Public image

Goldfrapp is often identified by her unique appearance. She first modified her image in 2003, from a sophisticated Marlene Dietrich inspired look to that of a New Wave diva.[19] The reinvented image included false eyelashes, customized T-shirts, military uniforms and fishnet stockings.[20] While touring in 2004, sections of the group's stage show featured Goldfrapp in a white dress wearing a horse tail and dancers with deer heads, which were inspired by her interest in animals and mythology.[21]

In 2008, Goldfrapp again reinvented her image, this time as a circus performer. The artwork for Goldfrapp's album Seventh Tree featured her dressed as a clown because it is an "iconic image" with "so many different connotations."[22] For the album she choose to tone down her overtly sexual image because she felt that it was taking over the music. Her new image, inspired by paganism, featured her dressed in white or natural-coloured flowing gowns with loose, curly blond hair.

It is expected that during 2010, Goldfrapp will take on a new image once again, to fit with their forthcoming album Head First. The music on this album is said to be more 80s-influenced, whilst the artwork featured on the album's first single, "Rocket", features Alison in a pink jumpsuit. Something similar is expected to be used in their live shows, as it was with their previous album.[23][24]

Personal life

In February 2010 Goldfrapp spoke for the first time about her sexuality. In an interview with The Times, the singer confirmed she was dating film editor, Lisa Gunning, saying, "I think of everything as being about a person and a relationship, and I am in a wonderful relationship with a wonderful person. It just happens to be with a lady."[25]


  1. ^ "ASCAP ACE - Search Results". American Society of Composers, Authors and Publishers. Retrieved 19 November 2009.
  2. ^ "Alison Goldfrapp". The Insider. Retrieved 19 November 2009.
  3. ^ a b Benson, Richard. Alison Goldfrapp: Ethereal Girl". The Daily Telegraph. 2 February 2008. Retrieved 19 November 2009.
  4. ^ a b Flinn, Sean. "Scaling Felt Mountain". Choler Magazine. 25 January 2002. Retrieved 14 June 2007.
  5. ^ a b c d Simpson, Dave. "The Friday Interview". The Guardian. 4 May 2001. Retrieved 14 June 2007.
  6. ^ "Once Upon a Time on Felt Mountain". Mute Records. Retrieved 14 June 2007.
  7. ^ "New Album Black Cherry". Mute Records. Retrieved 15 June 2007.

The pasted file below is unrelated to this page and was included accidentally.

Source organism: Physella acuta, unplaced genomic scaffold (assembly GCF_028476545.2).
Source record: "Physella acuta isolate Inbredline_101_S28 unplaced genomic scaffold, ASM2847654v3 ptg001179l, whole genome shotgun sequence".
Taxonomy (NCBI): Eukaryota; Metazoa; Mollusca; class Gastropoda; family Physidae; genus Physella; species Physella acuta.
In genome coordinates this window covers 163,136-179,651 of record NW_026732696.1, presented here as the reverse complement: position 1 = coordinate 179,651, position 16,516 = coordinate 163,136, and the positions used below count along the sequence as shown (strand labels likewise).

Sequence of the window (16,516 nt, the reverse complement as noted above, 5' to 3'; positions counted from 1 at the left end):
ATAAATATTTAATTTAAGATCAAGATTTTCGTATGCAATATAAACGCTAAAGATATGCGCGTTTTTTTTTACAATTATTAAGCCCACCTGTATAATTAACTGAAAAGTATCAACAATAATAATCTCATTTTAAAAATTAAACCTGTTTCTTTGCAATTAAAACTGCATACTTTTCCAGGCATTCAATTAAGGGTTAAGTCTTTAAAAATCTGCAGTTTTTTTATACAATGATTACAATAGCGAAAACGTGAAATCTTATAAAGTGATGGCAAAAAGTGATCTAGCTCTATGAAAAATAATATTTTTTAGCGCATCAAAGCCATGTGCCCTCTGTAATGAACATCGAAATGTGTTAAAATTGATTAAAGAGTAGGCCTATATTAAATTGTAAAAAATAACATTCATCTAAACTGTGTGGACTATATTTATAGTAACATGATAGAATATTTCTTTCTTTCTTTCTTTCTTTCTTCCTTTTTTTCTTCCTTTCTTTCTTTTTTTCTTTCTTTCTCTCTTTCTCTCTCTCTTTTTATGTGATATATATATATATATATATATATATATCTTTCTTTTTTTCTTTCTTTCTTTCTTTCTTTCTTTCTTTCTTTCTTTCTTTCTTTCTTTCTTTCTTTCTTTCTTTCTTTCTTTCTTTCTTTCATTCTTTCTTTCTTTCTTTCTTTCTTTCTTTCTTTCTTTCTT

8. ^ Hermann, Andy. "Review of Black Cherry". PopMatters. 2 May 2003. Retrieved 15 June 2007.
  9. ^ a b "Chart Stats: Goldfrapp". Retrieved 1 December 2008.
  10. ^ Caulfield, Keith. "Ask Billboard: 'Gold'finger". Billboard. Nielsen Business Media, Inc. 3 August 2006. Retrieved 14 June 2007.
  11. ^ "Goldfrapp Radio". Retrieved 29 May 2007.
  12. ^ "2007 Grammy Award Nominations". Grammy Awards. Retrieved 12 June 2007.
  13. ^ Ayers, Michael D. "Goldfrapp Quiets Down On 'Seventh Tree'". Billboard. Nielsen Business Media, Inc. 10 December 2007. Retrieved 21 January 2008.
  14. ^ a b Patterson, Sylvia. "Glam Slam". The Sunday Herald. 4 September 2005. Retrieved 15 June 2007.
  15. ^ Micallef, Ken. "Whips, Wolves, & Tricky". Yahoo!. 17 December 2000. Retrieved 14 June 2007.
  16. ^ Stubbs, Dan. "In the Studio: Twiddling the Knobs This Month: Goldfrapp". Q. Retrieved 15 January 2008.
  17. ^ Gallant, Michael. "Retro Disco Ooh La La". Keyboard Magazine. February 2006. Retrieved 24 June 2007.
  18. ^ Grow, Kory. "British electro-duo Goldfrapp evens out the odds with their latest, Supernature". College Music Journal. Retrieved 12 June 2007.
  19. ^ Wilson Neate. "Girls Gone Wild". Dusted Magazine. Retrieved 14 June 2007.
  20. ^ O'Connell, Sharon. "Strange Fruit". TimeOut London. 16 May 2003. Retrieved 14 June 2007.
  21. ^ "Interview with Alison Goldfrapp". BBC. 29 June 2004. Retrieved 14 June 2007.
  22. ^ Papamarko, Sofi. "Conversations: Alison Goldfrapp". Exclaim!. October 2008. Retrieved 1 December 2008.
  23. ^ Welch, Andy. "It's not all glitz for Goldfrapp". Chester Chronicle. 27 October 2008. Retrieved 1 December 2008.
  24. ^ Rogers, Jude. "Manure rather than manicure". The Guardian. 25 January 2008. Retrieved 1 December 2008.
  25. ^ [1]Alison Goldfrapp: Speaks About Her Open Sexuality"]. The Times. 28 February 2010. Retrieved 14 March 2010.

External links